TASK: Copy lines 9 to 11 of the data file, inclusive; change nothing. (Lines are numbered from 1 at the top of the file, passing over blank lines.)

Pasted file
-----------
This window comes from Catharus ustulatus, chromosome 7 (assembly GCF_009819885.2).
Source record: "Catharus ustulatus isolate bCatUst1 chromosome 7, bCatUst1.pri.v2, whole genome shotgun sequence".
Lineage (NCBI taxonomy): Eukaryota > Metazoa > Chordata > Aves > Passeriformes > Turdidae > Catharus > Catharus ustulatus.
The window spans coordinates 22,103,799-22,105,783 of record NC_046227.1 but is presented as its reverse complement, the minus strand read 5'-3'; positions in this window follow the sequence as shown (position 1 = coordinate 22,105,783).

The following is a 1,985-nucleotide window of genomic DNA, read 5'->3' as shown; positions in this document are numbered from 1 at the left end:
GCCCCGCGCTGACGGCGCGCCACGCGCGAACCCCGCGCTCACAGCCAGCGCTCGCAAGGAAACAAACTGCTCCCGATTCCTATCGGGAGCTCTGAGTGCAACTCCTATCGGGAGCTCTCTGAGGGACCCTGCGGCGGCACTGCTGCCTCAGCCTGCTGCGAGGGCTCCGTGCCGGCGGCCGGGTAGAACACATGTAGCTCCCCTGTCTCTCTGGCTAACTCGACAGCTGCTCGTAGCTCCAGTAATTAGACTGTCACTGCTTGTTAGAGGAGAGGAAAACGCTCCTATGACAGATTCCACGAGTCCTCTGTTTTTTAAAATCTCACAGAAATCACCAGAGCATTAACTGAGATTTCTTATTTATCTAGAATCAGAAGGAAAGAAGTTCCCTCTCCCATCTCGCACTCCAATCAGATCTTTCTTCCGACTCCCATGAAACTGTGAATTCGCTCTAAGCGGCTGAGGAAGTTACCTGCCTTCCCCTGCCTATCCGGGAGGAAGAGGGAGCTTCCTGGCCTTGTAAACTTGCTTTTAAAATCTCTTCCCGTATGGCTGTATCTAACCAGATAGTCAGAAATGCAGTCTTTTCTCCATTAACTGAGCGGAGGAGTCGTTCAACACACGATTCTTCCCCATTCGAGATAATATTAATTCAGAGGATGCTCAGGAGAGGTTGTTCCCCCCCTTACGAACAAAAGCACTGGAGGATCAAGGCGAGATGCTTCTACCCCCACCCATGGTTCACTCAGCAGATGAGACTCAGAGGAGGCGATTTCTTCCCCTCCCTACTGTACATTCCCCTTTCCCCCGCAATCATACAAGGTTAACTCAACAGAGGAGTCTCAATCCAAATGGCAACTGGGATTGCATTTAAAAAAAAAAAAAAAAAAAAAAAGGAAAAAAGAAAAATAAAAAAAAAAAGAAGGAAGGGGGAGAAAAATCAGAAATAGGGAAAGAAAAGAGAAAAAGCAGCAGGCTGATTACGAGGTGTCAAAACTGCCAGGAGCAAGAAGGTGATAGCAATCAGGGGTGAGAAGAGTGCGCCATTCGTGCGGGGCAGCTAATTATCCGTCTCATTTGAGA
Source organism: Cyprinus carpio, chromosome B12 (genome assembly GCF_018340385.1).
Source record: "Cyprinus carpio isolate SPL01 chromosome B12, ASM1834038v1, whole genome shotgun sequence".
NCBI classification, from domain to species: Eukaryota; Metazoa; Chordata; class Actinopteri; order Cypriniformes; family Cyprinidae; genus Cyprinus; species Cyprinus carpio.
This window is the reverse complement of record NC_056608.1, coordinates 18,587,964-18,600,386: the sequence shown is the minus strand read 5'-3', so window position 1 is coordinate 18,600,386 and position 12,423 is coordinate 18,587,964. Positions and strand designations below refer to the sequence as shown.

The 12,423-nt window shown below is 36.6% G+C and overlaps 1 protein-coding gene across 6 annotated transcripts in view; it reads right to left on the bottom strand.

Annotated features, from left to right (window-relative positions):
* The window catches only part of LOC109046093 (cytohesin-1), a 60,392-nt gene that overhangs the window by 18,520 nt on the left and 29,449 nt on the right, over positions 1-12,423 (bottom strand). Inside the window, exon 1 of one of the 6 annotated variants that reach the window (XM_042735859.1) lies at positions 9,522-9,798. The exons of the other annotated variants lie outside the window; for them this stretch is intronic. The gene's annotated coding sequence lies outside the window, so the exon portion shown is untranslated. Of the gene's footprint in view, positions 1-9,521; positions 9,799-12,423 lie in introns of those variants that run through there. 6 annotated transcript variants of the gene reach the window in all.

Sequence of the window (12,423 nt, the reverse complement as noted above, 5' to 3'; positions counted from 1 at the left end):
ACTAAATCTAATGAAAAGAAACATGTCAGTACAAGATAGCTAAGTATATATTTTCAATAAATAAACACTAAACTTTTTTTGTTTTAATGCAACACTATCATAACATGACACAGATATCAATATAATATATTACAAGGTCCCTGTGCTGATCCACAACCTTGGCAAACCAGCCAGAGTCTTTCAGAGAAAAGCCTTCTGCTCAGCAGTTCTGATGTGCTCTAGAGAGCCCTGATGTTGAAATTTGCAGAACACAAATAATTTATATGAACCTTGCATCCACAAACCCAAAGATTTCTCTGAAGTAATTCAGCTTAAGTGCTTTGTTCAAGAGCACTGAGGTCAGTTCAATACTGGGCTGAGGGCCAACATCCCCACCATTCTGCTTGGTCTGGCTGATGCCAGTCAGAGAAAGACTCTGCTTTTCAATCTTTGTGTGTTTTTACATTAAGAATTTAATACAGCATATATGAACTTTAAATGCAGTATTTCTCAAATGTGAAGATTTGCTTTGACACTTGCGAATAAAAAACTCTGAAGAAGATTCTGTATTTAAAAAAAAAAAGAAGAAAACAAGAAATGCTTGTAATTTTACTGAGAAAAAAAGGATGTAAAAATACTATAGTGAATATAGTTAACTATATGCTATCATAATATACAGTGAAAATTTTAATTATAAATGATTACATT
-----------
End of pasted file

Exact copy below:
NCBI classification, from domain to species: Eukaryota; Metazoa; Chordata; class Actinopteri; order Cypriniformes; family Cyprinidae; genus Cyprinus; species Cyprinus carpio.
This window is the reverse complement of record NC_056608.1, coordinates 18,587,964-18,600,386: the sequence shown is the minus strand read 5'-3', so window position 1 is coordinate 18,600,386 and position 12,423 is coordinate 18,587,964. Positions and strand designations below refer to the sequence as shown.

The 12,423-nt window shown below is 36.6% G+C and overlaps 1 protein-coding gene across 6 annotated transcripts in view; it reads right to left on the bottom strand.